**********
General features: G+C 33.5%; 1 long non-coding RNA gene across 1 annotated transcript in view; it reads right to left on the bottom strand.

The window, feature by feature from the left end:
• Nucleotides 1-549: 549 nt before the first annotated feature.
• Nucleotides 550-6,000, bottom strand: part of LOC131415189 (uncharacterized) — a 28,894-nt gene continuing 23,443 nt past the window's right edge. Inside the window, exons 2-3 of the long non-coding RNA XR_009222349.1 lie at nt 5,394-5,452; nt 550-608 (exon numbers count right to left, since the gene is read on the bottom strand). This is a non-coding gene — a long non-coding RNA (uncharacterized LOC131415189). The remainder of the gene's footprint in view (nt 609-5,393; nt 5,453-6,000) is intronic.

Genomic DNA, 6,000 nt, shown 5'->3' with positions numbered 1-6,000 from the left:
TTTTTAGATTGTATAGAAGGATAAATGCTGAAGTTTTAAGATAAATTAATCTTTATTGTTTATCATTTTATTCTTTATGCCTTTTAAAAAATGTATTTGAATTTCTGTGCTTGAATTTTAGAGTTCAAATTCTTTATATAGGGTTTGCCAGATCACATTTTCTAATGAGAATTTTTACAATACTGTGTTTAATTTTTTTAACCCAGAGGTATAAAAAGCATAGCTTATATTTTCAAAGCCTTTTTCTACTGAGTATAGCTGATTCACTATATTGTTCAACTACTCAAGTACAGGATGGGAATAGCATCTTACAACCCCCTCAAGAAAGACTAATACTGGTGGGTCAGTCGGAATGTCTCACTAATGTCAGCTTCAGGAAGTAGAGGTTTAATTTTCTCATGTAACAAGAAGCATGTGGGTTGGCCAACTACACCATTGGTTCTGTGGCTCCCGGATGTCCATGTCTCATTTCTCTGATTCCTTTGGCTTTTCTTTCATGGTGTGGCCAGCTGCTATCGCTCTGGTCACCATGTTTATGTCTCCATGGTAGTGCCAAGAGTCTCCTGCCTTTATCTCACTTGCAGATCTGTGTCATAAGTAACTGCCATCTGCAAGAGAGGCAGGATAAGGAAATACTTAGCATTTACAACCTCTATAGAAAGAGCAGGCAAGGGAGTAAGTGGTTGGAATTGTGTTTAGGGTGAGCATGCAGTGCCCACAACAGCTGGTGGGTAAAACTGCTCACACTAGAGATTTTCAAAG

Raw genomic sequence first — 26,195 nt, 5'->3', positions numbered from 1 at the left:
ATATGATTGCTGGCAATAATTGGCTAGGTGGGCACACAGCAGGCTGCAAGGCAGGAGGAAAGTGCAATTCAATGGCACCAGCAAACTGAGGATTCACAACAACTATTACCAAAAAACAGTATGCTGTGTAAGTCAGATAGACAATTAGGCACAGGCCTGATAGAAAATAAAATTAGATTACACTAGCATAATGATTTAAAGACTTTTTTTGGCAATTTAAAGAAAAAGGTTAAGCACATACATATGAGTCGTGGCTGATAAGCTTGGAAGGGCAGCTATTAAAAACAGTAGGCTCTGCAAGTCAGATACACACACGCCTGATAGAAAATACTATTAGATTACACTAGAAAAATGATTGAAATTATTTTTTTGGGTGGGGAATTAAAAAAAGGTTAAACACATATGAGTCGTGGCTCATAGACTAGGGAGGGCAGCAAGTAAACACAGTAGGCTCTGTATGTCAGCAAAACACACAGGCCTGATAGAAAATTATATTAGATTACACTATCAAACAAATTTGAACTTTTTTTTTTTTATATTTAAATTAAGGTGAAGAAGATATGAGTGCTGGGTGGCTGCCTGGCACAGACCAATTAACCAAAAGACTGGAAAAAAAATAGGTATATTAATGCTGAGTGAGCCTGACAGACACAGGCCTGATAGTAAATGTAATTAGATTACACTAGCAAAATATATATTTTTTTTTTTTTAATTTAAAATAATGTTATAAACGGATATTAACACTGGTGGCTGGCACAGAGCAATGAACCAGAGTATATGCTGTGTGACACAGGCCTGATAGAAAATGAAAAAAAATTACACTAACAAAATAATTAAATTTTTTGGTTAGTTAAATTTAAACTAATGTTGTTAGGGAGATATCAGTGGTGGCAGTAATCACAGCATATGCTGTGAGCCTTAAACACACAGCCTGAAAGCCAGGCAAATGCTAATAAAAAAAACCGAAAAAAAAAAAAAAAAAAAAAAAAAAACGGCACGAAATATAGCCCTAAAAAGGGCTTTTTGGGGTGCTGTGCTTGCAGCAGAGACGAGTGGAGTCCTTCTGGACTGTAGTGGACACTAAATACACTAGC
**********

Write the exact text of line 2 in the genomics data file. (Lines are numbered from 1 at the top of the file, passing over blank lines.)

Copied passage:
The window, feature by feature from the left end: